Now, rather than simply making assumptions about an AIS darkness event, authorities can use ICEYE's monitoring technology to confirm or refute a ship's position. Upon confirmation, it makes it easier for the appropriate maritime authorities to take swift and confident action.

Below, we outline the four tactical approaches ICEYE uses to detect, track, monitor, and deploy vessel monitoring for their customers.

  1. Persistent Monitoring

  2. Validate Intelligence

  3. Track Suspicious Vessels

  4. Search and Rescue

Persistent Monitoring

One example of persistent monitoring would be identifying a particular EEZ that suspected IUU fishing was taking place. ICEYE would then use that information and monitor the location day in and day out to gain intelligence about operations within a target area.

Validate Intelligence

Another useful application for SAR imagery is to validate intelligence gained through different sources and routes - be it for IUU fishing, sanctioned trade, or others. If ICEYE is notified of a potential threat, they will image the target area and send it to their customer for further review and analysis.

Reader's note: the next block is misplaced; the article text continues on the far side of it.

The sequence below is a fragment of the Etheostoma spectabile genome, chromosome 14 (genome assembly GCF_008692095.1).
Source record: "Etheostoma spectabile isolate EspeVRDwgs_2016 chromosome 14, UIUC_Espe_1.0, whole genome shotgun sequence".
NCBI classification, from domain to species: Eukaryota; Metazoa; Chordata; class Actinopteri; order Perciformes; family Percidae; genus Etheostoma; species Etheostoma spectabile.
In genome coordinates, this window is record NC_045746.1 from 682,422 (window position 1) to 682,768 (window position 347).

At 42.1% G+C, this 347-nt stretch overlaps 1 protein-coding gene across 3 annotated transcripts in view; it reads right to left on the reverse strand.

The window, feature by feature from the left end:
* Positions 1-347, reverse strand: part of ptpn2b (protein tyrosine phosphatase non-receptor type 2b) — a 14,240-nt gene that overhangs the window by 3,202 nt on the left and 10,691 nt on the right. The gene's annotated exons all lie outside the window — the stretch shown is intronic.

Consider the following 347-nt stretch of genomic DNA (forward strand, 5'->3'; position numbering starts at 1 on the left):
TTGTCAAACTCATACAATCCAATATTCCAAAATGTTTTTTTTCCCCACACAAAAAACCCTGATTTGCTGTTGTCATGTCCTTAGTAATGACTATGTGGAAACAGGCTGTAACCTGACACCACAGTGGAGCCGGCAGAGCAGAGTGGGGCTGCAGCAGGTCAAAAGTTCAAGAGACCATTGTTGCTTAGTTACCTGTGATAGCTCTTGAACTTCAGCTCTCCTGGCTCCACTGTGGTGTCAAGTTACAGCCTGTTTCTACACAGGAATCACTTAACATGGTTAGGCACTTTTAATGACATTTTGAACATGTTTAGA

Track Suspicious Vessels

If a vessel goes dark and an organization wants to know where it's going, ICEYE would set up a scheme to track that information - which would then be used to intercept the vessel at a point of interest.

Search and Rescue

From time to time, vessels capsize or lose their cargo in open waters - making search and rescue operations a critical component of saving lives or mitigating environmental damage from hazardous goods and materials.

The Spire Constellation

Spire Global owns one of the largest private-run satellite constellations in the world. The Low-Earth Multi-Use Receiver (LEMUR) 3U (or 6U) constellation is comprised of over 110 satellites that send radio frequency (RF), radio occultation (RO), and space-based weather data to more than 30 ground stations on the earth's surface. The LEMUR constellation orbits the earth every 90 minutes and offers near-global coverage across even the most remote regions - including the oceans and poles.

The data provided by Spire supports nearly every type of activity, with a strong focus on providing data for the following applications:

  • Maritime

  • Aviation

  • Weather Modeling

  • Climate Monitoring

  • Soil Moisture

  • Ionosphere

  • Space Services

With Spire's dynamic satellite capabilities, they turn ideas into live-feed fruition from space in as little as six to twelve months. While the LEMUR constellation currently uses three primary payloads for its core applications, Spire Global has the capability to build and launch cube satellites with custom payloads for customers in nearly every industry.

Want to learn more about how space-based data from Spire Global and ICEYE can support your applications? Check out this comprehensive video overview of their services HERE.